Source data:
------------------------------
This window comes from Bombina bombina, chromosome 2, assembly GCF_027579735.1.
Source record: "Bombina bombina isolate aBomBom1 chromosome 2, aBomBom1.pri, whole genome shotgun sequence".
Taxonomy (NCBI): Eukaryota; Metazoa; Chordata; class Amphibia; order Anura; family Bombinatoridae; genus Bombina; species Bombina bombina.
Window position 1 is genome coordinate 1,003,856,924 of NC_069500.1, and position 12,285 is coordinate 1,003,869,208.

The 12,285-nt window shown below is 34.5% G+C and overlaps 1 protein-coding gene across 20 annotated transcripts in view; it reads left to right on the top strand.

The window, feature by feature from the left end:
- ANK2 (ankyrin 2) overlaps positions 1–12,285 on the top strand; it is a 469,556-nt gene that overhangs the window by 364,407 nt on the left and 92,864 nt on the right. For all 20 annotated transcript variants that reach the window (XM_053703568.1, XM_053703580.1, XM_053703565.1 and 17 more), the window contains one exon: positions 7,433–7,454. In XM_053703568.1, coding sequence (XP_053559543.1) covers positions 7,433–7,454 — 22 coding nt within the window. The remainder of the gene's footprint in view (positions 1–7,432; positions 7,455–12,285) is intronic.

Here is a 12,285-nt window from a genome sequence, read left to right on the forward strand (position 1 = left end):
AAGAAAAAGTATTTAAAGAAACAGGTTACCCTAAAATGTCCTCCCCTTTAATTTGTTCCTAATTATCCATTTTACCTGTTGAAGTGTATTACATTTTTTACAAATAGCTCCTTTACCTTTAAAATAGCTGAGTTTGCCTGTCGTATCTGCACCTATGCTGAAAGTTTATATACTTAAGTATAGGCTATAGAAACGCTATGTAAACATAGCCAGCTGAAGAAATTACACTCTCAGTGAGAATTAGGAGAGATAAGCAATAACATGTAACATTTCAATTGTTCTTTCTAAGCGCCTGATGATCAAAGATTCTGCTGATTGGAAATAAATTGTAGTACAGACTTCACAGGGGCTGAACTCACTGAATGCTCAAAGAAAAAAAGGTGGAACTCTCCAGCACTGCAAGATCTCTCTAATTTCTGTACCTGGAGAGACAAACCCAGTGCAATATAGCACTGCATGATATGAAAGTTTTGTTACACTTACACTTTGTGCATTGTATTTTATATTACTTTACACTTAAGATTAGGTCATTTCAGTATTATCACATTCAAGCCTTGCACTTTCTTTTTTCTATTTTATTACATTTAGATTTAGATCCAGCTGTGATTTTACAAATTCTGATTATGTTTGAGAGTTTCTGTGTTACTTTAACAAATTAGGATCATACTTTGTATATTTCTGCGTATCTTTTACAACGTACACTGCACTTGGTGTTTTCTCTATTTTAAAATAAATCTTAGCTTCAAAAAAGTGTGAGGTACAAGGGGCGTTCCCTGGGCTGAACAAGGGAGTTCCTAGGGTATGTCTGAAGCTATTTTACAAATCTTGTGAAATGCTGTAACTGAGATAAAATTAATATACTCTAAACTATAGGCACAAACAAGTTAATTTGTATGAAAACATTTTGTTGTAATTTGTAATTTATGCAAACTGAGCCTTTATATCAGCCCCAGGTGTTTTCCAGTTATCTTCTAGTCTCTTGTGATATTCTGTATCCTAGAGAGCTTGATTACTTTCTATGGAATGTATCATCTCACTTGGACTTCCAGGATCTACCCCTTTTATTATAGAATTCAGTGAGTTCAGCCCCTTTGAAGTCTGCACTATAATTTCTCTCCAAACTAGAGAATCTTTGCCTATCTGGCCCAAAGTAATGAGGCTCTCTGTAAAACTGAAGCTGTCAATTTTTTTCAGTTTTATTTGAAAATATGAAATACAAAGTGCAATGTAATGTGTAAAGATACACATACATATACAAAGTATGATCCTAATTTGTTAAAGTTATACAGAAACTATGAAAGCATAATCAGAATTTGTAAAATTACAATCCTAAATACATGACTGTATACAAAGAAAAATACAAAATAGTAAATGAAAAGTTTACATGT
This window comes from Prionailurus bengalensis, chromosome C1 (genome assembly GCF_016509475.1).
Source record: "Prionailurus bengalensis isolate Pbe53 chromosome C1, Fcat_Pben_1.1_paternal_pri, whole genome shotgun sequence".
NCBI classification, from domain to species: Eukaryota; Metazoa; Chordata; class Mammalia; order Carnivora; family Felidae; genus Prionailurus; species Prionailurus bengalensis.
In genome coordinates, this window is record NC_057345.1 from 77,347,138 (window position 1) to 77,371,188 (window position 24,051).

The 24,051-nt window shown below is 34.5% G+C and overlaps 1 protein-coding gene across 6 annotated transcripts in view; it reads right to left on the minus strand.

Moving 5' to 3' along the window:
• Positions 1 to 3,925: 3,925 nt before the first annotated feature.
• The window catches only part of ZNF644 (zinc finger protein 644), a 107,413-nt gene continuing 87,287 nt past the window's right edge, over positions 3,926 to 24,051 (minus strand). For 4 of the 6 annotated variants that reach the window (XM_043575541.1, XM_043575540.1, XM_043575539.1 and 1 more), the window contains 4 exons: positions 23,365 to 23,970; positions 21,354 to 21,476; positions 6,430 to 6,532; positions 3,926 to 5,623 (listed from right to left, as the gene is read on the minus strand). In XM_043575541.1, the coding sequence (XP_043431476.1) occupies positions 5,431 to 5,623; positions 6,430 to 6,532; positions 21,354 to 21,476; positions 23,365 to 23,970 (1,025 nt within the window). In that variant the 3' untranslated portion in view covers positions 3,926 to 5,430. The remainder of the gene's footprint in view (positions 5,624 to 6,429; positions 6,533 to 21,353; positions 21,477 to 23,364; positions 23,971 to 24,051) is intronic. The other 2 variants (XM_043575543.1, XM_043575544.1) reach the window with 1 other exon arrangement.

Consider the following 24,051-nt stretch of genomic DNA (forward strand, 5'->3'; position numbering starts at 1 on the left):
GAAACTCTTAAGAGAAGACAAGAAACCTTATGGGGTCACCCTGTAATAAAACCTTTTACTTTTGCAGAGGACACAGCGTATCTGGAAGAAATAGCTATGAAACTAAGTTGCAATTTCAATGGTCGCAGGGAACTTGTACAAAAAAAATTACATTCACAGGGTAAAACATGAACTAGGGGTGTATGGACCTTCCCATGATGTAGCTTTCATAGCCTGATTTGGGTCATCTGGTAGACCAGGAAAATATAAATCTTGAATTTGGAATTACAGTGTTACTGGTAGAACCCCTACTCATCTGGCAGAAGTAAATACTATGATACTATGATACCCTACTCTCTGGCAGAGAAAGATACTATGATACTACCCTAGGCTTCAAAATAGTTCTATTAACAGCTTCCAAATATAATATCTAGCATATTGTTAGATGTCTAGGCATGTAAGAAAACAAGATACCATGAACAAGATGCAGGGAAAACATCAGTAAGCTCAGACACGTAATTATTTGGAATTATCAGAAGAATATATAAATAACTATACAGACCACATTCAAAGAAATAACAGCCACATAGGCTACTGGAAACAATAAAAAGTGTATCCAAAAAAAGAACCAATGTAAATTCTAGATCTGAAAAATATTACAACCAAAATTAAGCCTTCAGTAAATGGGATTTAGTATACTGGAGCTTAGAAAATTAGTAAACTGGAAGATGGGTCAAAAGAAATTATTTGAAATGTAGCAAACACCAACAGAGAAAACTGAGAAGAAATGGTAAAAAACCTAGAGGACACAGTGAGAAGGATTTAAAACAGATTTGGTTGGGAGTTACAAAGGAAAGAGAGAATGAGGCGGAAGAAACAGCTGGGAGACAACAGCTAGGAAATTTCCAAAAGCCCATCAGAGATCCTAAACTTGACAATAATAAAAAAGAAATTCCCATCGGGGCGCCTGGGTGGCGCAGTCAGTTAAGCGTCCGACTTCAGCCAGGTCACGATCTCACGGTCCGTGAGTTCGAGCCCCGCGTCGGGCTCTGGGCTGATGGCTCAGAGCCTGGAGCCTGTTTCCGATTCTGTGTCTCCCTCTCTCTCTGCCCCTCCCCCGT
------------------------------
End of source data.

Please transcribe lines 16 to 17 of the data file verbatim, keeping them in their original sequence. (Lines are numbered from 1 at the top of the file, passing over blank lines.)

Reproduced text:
• Positions 1 to 3,925: 3,925 nt before the first annotated feature.
• The window catches only part of ZNF644 (zinc finger protein 644), a 107,413-nt gene continuing 87,287 nt past the window's right edge, over positions 3,926 to 24,051 (minus strand). For 4 of the 6 annotated variants that reach the window (XM_043575541.1, XM_043575540.1, XM_043575539.1 and 1 more), the window contains 4 exons: positions 23,365 to 23,970; positions 21,354 to 21,476; positions 6,430 to 6,532; positions 3,926 to 5,623 (listed from right to left, as the gene is read on the minus strand). In XM_043575541.1, the coding sequence (XP_043431476.1) occupies positions 5,431 to 5,623; positions 6,430 to 6,532; positions 21,354 to 21,476; positions 23,365 to 23,970 (1,025 nt within the window). In that variant the 3' untranslated portion in view covers positions 3,926 to 5,430. The remainder of the gene's footprint in view (positions 5,624 to 6,429; positions 6,533 to 21,353; positions 21,477 to 23,364; positions 23,971 to 24,051) is intronic. The other 2 variants (XM_043575543.1, XM_043575544.1) reach the window with 1 other exon arrangement.